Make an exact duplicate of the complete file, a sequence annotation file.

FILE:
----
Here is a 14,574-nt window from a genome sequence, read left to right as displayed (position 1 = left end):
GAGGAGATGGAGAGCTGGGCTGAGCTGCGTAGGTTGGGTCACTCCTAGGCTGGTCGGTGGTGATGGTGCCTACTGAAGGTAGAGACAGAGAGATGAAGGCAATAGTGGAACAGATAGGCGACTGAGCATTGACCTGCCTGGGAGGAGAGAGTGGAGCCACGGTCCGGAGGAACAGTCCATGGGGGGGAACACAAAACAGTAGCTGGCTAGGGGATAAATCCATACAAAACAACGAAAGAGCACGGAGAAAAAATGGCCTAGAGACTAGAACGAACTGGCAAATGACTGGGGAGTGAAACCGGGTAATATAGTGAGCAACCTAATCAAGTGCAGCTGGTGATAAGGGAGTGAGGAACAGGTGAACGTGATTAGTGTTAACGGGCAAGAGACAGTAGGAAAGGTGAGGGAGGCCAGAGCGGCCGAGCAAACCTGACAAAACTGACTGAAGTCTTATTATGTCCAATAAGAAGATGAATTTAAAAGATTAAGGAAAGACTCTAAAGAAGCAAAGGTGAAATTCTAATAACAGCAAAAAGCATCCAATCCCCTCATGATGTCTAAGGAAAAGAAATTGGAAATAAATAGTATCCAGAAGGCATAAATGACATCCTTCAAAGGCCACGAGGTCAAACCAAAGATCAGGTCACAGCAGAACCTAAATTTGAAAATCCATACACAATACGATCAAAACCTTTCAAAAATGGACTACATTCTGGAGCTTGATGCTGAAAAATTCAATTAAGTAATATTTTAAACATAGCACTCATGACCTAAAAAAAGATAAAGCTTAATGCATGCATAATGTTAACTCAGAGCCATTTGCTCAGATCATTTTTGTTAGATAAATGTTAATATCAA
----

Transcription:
Here is a 14,574-nt window from a genome sequence, read left to right as displayed (position 1 = left end):
GAGGAGATGGAGAGCTGGGCTGAGCTGCGTAGGTTGGGTCACTCCTAGGCTGGTCGGTGGTGATGGTGCCTACTGAAGGTAGAGACAGAGAGATGAAGGCAATAGTGGAACAGATAGGCGACTGAGCATTGACCTGCCTGGGAGGAGAGAGTGGAGCCACGGTCCGGAGGAACAGTCCATGGGGGGGAACACAAAACAGTAGCTGGCTAGGGGATAAATCCATACAAAACAACGAAAGAGCACGGAGAAAAAATGGCCTAGAGACTAGAACGAACTGGCAAATGACTGGGGAGTGAAACCGGGTAATATAGTGAGCAACCTAATCAAGTGCAGCTGGTGATAAGGGAGTGAGGAACAGGTGAACGTGATTAGTGTTAACGGGCAAGAGACAGTAGGAAAGGTGAGGGAGGCCAGAGCGGCCGAGCAAACCTGACAAAACTGACTGAAGTCTTATTATGTCCAATAAGAAGATGAATTTAAAAGATTAAGGAAAGACTCTAAAGAAGCAAAGGTGAAATTCTAATAACAGCAAAAAGCATCCAATCCCCTCATGATGTCTAAGGAAAAGAAATTGGAAATAAATAGTATCCAGAAGGCATAAATGACATCCTTCAAAGGCCACGAGGTCAAACCAAAGATCAGGTCACAGCAGAACCTAAATTTGAAAATCCATACACAATACGATCAAAACCTTTCAAAAATGGACTACATTCTGGAGCTTGATGCTGAAAAATTCAATTAAGTAATATTTTAAACATAGCACTCATGACCTAAAAAAAGATAAAGCTTAATGCATGCATAATGTTAACTCAGAGCCATTTGCTCAGATCATTTTTGTTAGATAAATGTTAATATCAA